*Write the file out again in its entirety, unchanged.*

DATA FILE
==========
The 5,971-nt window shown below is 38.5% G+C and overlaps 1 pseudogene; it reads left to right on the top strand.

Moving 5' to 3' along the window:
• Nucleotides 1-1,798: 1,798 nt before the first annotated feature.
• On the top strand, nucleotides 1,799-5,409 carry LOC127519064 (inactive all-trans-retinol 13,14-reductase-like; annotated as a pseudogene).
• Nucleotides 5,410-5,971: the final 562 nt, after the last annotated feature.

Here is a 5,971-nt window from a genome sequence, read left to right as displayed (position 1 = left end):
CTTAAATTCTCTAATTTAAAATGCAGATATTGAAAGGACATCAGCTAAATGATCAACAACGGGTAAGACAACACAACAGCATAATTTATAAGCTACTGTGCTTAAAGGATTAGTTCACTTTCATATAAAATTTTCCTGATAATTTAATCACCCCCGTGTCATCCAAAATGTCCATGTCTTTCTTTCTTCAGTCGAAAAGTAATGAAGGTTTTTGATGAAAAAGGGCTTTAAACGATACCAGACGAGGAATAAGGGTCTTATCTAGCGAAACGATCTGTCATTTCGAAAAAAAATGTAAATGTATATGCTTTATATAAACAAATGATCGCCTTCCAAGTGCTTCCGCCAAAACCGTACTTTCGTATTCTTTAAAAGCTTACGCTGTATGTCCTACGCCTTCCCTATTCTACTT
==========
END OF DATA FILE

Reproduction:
The 5,971-nt window shown below is 38.5% G+C and overlaps 1 pseudogene; it reads left to right on the top strand.

Moving 5' to 3' along the window:
• Nucleotides 1-1,798: 1,798 nt before the first annotated feature.
• On the top strand, nucleotides 1,799-5,409 carry LOC127519064 (inactive all-trans-retinol 13,14-reductase-like; annotated as a pseudogene).
• Nucleotides 5,410-5,971: the final 562 nt, after the last annotated feature.

Here is a 5,971-nt window from a genome sequence, read left to right as displayed (position 1 = left end):
CTTAAATTCTCTAATTTAAAATGCAGATATTGAAAGGACATCAGCTAAATGATCAACAACGGGTAAGACAACACAACAGCATAATTTATAAGCTACTGTGCTTAAAGGATTAGTTCACTTTCATATAAAATTTTCCTGATAATTTAATCACCCCCGTGTCATCCAAAATGTCCATGTCTTTCTTTCTTCAGTCGAAAAGTAATGAAGGTTTTTGATGAAAAAGGGCTTTAAACGATACCAGACGAGGAATAAGGGTCTTATCTAGCGAAACGATCTGTCATTTCGAAAAAAAATGTAAATGTATATGCTTTATATAAACAAATGATCGCCTTCCAAGTGCTTCCGCCAAAACCGTACTTTCGTATTCTTTAAAAGCTTACGCTGTATGTCCTACGCCTTCCCTATTCTACTT